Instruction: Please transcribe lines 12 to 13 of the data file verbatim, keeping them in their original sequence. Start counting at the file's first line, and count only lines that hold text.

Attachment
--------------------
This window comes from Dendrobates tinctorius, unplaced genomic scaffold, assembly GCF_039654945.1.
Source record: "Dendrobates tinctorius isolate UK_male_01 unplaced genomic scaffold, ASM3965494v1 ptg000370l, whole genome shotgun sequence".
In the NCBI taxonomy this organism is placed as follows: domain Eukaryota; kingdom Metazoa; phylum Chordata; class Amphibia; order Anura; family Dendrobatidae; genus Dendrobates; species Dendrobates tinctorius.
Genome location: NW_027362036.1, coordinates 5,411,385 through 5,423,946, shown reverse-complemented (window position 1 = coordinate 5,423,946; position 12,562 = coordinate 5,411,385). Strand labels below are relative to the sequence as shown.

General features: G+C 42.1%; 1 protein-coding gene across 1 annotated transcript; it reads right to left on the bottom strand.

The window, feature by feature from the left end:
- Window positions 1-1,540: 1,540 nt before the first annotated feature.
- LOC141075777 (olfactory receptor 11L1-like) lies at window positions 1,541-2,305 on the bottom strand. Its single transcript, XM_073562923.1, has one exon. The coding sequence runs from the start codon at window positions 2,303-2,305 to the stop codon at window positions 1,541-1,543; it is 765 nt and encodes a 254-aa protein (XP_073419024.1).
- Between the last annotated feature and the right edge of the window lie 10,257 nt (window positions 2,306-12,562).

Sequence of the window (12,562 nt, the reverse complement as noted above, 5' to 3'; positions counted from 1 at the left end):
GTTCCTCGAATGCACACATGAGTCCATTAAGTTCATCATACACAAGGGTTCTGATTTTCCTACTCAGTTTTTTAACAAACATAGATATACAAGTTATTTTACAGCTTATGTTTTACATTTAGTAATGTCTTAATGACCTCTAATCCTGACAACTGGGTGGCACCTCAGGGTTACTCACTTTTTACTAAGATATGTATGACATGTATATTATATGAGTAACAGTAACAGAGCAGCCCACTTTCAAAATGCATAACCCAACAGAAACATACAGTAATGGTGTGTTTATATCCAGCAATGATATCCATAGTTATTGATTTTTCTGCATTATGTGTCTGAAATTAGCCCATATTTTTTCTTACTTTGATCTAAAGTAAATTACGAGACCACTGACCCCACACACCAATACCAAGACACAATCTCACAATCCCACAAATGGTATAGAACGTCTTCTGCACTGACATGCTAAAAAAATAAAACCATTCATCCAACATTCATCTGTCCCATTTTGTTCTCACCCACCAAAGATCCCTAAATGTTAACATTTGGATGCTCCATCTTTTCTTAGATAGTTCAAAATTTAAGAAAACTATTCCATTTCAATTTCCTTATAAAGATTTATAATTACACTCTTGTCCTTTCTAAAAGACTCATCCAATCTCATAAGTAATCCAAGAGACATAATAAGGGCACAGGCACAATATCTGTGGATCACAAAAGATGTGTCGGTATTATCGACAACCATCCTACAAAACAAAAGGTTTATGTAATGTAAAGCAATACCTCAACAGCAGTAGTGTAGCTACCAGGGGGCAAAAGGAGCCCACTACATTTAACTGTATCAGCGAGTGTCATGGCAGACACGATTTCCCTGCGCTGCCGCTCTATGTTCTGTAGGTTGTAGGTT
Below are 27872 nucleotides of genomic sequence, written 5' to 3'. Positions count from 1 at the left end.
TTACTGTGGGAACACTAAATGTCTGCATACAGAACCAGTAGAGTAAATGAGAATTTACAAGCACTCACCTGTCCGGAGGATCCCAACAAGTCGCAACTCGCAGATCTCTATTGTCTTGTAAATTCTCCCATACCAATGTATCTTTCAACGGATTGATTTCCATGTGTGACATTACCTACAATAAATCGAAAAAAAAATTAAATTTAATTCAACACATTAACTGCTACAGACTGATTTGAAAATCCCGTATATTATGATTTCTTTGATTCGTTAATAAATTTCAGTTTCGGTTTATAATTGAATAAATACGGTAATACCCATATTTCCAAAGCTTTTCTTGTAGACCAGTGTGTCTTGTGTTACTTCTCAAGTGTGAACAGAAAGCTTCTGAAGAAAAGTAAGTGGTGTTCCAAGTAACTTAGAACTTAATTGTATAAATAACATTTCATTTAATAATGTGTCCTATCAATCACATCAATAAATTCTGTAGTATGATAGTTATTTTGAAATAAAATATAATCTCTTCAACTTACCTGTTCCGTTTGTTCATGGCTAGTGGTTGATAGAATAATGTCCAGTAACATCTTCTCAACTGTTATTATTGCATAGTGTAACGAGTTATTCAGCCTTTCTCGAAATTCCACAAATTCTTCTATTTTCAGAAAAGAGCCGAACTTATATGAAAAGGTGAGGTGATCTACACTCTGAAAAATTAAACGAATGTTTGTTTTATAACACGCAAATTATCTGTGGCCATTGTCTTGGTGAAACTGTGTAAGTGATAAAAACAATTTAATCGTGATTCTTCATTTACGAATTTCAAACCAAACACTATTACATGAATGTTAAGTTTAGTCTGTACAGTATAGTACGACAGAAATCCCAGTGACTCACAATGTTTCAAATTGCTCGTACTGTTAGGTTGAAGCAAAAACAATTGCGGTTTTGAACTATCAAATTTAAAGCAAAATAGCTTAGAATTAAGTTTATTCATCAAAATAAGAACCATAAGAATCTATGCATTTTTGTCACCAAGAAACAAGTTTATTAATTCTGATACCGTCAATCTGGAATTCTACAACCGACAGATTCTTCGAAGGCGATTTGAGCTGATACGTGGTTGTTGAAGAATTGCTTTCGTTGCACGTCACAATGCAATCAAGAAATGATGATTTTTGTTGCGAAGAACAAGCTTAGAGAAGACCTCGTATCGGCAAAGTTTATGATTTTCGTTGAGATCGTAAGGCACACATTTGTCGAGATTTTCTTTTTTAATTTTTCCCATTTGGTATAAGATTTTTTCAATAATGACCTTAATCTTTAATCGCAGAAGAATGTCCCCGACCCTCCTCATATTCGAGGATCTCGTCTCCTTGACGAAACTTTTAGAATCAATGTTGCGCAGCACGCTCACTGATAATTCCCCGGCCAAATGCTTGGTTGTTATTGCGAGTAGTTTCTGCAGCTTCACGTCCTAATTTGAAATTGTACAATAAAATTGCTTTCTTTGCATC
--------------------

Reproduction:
Below are 27872 nucleotides of genomic sequence, written 5' to 3'. Positions count from 1 at the left end.
TTACTGTGGGAACACTAAATGTCTGCATACAGAACCAGTAGAGTAAATGAGAATTTACAAGCACTCACCTGTCCGGAGGATCCCAACAAGTCGCAACTCGCAGATCTCTATTGTCTTGTAAATTCTCCCATACCAATGTATCTTTCAACGGATTGATTTCCATGTGTGACATTACCTACAATAAATCGAAAAAAAAATTAAATTTAATTCAACACATTAACTGCTACAGACTGATTTGAAAATCCCGTATATTATGATTTCTTTGATTCGTTAATAAATTTCAGTTTCGGTTTATAATTGAATAAATACGGTAATACCCATATTTCCAAAGCTTTTCTTGTAGACCAGTGTGTCTTGTGTTACTTCTCAAGTGTGAACAGAAAGCTTCTGAAGAAAAGTAAGTGGTGTTCCAAGTAACTTAGAACTTAATTGTATAAATAACATTTCATTTAATAATGTGTCCTATCAATCACATCAATAAATTCTGTAGTATGATAGTTATTTTGAAATAAAATATAATCTCTTCAACTTACCTGTTCCGTTTGTTCATGGCTAGTGGTTGATAGAATAATGTCCAGTAACATCTTCTCAACTGTTATTATTGCATAGTGTAACGAGTTATTCAGCCTTTCTCGAAATTCCACAAATTCTTCTATTTTCAGAAAAGAGCCGAACTTATATGAAAAGGTGAGGTGATCTACACTCTGAAAAATTAAACGAATGTTTGTTTTATAACACGCAAATTATCTGTGGCCATTGTCTTGGTGAAACTGTGTAAGTGATAAAAACAATTTAATCGTGATTCTTCATTTACGAATTTCAAACCAAACACTATTACATGAATGTTAAGTTTAGTCTGTACAGTATAGTACGACAGAAATCCCAGTGACTCACAATGTTTCAAATTGCTCGTACTGTTAGGTTGAAGCAAAAACAATTGCGGTTTTGAACTATCAAATTTAAAGCAAAATAGCTTAGAATTAAGTTTATTCATCAAAATAAGAACCATAAGAATCTATGCATTTTTGTCACCAAGAAACAAGTTTATTAATTCTGATACCGTCAATCTGGAATTCTACAACCGACAGATTCTTCGAAGGCGATTTGAGCTGATACGTGGTTGTTGAAGAATTGCTTTCGTTGCACGTCACAATGCAATCAAGAAATGATGATTTTTGTTGCGAAGAACAAGCTTAGAGAAGACCTCGTATCGGCAAAGTTTATGATTTTCGTTGAGATCGTAAGGCACACATTTGTCGAGATTTTCTTTTTTAATTTTTCCCATTTGGTATAAGATTTTTTCAATAATGACCTTAATCTTTAATCGCAGAAGAATGTCCCCGACCCTCCTCATATTCGAGGATCTCGTCTCCTTGACGAAACTTTTAGAATCAATGTTGCGCAGCACGCTCACTGATAATTCCCCGGCCAAATGCTTGGTTGTTATTGCGAGTAGTTTCTGCAGCTTCACGTCCTAATTTGAAATTGTACAATAAAATTGCTTTCTTTGCATC